But on the Qian Yunhui matter, this is what he genuinely thinks: None of you people has gone to Yueqing. You decided it must be a murder because of your pre-established stance. First, you could have wronged the government; and more importantly, you could have wronged an innocent person. On the latter point though, we probably should accord Xu Zhiyong some sympathetic understanding.
YC: After Xu’s trial in January, his wife wrote an open letter to him in which she said, “I don’t blame you at all for today’s result and I accept it calmly. But it is not because what you persist in doing is noble to me. It’s because fate has pushed you the point where you must chose to persist and give up on everything else.” What are your thoughts on this?
TB: Several things are at play here: the push of events, people’s expectations, and the larger political landscape in China. But above all, it is his own commitment. He has always assumed a very important role in the rights defense movement. In 2005 when Asia Weekly(《亚洲周刊》) selected 14 rights defense lawyers as the “People of the Year in Asia,” Xu Zhiyong was featured first and given the longest introduction. Furthermore, he has always been very clear about his role. He has clear political aspirations and a rare willingness to make sacrifices. He is driven by an unusual sense of calling.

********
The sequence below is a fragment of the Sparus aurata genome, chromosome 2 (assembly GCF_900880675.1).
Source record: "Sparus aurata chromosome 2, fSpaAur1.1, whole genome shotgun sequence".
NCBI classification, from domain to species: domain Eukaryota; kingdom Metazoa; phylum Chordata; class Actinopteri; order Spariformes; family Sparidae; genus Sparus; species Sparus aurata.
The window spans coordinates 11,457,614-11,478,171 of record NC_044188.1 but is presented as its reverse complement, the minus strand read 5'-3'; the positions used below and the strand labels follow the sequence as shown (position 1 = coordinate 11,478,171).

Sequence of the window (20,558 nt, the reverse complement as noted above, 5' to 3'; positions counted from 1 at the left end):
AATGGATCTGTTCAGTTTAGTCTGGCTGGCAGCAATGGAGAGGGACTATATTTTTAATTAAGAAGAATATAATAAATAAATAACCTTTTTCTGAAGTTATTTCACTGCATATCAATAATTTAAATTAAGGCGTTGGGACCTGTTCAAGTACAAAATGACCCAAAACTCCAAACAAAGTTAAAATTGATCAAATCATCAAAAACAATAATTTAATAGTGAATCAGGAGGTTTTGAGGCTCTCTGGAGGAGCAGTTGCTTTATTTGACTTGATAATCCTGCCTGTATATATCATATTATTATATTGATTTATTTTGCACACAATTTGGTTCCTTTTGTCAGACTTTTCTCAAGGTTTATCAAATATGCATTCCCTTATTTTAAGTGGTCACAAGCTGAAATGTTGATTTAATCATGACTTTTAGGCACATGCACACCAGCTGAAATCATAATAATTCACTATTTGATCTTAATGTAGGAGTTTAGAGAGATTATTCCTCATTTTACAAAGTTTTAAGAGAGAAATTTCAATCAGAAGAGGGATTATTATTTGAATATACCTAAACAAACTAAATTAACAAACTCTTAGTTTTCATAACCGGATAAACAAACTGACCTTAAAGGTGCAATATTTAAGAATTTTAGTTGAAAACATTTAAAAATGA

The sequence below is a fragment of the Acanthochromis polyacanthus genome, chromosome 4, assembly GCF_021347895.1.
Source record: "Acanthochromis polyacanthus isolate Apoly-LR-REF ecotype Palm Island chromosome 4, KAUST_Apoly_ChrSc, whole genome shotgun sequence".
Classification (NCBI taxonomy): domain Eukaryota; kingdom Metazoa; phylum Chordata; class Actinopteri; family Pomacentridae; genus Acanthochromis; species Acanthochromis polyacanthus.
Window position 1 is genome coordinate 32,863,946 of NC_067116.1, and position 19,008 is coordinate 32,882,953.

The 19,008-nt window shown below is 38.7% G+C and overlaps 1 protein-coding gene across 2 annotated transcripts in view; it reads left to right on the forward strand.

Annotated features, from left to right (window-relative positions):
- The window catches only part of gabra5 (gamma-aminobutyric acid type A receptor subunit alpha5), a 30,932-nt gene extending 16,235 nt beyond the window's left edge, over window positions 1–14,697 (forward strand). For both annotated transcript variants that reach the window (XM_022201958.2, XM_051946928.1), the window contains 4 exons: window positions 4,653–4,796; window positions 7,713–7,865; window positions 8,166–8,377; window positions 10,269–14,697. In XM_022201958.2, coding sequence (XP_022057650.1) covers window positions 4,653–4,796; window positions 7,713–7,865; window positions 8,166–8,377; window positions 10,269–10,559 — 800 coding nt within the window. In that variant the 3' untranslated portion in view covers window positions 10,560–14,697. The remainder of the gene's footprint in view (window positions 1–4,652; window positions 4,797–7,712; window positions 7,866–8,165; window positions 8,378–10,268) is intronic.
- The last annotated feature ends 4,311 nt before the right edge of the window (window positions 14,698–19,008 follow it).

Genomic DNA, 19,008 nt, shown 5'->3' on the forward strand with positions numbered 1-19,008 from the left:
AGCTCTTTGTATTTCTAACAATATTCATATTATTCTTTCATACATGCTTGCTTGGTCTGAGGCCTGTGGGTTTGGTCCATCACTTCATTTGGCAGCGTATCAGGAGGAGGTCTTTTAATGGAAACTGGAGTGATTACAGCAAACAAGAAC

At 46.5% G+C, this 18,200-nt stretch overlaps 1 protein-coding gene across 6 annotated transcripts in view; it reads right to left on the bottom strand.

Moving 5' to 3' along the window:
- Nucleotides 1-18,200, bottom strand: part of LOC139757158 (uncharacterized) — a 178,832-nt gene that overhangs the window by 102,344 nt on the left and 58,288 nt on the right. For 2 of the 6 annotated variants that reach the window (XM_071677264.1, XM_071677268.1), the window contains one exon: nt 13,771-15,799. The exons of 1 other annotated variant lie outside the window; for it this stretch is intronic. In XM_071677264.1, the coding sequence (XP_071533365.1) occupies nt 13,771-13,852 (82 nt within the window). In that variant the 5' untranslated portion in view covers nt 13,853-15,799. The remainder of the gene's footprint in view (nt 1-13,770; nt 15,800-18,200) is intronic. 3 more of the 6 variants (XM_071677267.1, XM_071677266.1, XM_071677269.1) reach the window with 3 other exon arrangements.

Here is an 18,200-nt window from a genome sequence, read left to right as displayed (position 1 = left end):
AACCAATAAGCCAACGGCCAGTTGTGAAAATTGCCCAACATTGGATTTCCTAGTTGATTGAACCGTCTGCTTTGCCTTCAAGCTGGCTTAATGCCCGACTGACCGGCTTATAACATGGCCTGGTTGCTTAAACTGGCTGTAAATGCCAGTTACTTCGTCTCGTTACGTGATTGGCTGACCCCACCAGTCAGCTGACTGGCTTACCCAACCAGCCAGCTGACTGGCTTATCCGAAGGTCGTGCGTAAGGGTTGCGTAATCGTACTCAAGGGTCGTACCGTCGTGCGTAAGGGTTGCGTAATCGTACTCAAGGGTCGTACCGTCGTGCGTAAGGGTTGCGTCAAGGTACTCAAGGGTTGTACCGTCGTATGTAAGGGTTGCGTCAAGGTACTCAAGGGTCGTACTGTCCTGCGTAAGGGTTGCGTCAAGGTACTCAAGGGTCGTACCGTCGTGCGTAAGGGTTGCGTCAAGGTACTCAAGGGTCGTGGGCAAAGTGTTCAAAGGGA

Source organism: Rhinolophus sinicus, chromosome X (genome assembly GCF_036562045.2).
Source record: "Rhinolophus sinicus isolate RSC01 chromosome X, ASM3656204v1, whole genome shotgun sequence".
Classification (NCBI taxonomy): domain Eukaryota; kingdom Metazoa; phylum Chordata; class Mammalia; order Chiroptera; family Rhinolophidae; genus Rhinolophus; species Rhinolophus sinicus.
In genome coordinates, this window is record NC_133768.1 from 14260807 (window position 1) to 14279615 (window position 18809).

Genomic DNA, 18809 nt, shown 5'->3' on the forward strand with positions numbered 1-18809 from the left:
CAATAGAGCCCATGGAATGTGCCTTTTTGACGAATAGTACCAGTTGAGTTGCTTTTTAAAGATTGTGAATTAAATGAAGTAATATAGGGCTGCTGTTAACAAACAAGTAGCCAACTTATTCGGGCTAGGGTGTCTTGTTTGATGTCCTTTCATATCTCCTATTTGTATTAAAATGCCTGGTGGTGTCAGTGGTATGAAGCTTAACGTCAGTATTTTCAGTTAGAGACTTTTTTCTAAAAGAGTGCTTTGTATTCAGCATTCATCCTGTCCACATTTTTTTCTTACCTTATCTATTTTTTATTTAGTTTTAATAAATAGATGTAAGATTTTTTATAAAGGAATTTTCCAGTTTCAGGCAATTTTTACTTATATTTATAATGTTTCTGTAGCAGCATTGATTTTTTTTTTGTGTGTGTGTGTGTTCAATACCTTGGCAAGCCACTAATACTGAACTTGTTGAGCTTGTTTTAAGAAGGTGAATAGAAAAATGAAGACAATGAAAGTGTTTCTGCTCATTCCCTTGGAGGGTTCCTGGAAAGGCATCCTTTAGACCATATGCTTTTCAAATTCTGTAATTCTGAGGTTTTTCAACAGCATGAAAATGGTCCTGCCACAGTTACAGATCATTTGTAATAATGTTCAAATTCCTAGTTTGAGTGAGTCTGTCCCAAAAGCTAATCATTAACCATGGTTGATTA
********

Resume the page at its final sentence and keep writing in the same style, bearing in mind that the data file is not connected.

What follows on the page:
YC: When I first got involved in activism and was still finding my way, someone told me, in clearly a pejorative sense, that Xu Zhiyong harbored political ambitions. My reaction then was that having political ambitions isn’t necessary a bad thing. China needs people with political ambitions. Having known Xu Zhiyong better now, I think it would be great if China has three hundred Xu Zhiyongs who are ambitious, visionary, committed and, on a daily basis, willing to roll up their sleeves to do things.
TB: I totally agree with you. First of all, having political ambitions and aspirations is a citizen’s right. There is nothing wrong about that. Secondly, many people think politics is dirty, corrupt and cunning, and therefore involvement in politics makes you dishonest. This is not so. The political reality in China isn’t pretty, but politics itself should be beautiful. I think Xu’s political ideals have a lot of influence from Havel. Xu Zhiyong wrote an essay titled Beautiful Politics. He believes that the reason we want to get into politics is because we want to transform dirty politics into good politics, tyrannical politics into free and open politics.